Threats:
The Mandra-Poda complex is situated in the suburbs of the second big city along the Black Sea coast – Burgas. The lake complex is under great anthropogenic pressure because of the vicinity of the densely populated city, the big industrial facilities and the uncontrolled access outside the protected areas. Continuing urbanization gradually destroys the wet grassland habitats around the lake. An international road to the south border of the country crosses the eastern part of the complex, causing significant waste and noise pollution, as well as being a hazard for small animals, including birds. Poaching is common in the area. The Mandra Lake is the main source of industrial waters for the oil refinery situated west from Burgas city. An oil pipeline passes through the complex, which could cause great damage to the wetland habitats and birds in the event of oil spills. There are investment projects for the construction of an international pipeline to Greece, which will cross the area, further increasing the threat of oil spill pollution. Recently there have been investments for development of wind turbine farms, which will cause enormous damage to migratory, wintering and breeding birds.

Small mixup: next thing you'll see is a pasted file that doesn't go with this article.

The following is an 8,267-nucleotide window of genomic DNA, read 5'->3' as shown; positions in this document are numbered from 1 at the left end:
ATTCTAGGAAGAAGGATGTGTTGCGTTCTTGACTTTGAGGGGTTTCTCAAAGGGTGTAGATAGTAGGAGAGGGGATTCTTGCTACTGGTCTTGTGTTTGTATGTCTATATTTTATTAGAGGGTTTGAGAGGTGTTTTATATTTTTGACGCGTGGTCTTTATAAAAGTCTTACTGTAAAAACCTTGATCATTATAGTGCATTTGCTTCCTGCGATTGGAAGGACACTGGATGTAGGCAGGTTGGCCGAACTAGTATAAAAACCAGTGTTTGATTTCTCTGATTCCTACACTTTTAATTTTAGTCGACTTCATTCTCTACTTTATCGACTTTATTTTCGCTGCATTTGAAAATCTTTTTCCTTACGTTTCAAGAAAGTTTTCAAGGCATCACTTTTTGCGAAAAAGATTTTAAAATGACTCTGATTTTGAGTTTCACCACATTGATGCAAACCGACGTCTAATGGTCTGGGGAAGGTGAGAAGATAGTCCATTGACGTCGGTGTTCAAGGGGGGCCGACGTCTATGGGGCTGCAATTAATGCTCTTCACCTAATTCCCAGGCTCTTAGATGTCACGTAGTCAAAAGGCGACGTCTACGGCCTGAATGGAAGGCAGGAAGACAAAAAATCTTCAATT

Legal protection:
So far 8% of the territory of Mandra-Poda complex is under protection according to the national nature conservation legislation. The three existing protected areas are designated to protect the threatened bird species. “Poda” Protected Area was designated in 1989, “The Izvorska river mouth” Protected Area in 1990 and “Uzungeren” Protected Area in 2005. There was a management plan adopted for the “Poda” Protected area. A Nature Conservation Center is built within the protected area by BSPB, which implement the management plan of the area. The “Poda” Protected Area together with the adjacent bay of Foros was designated as Wetland of International Importance under The Ramsar Convention in 2003. In 1989 the lake was designated as Important Bird Area by BirdLife International. In 1998 the area was appointed as CORINE Site because of its European value for rare and threatened bird species.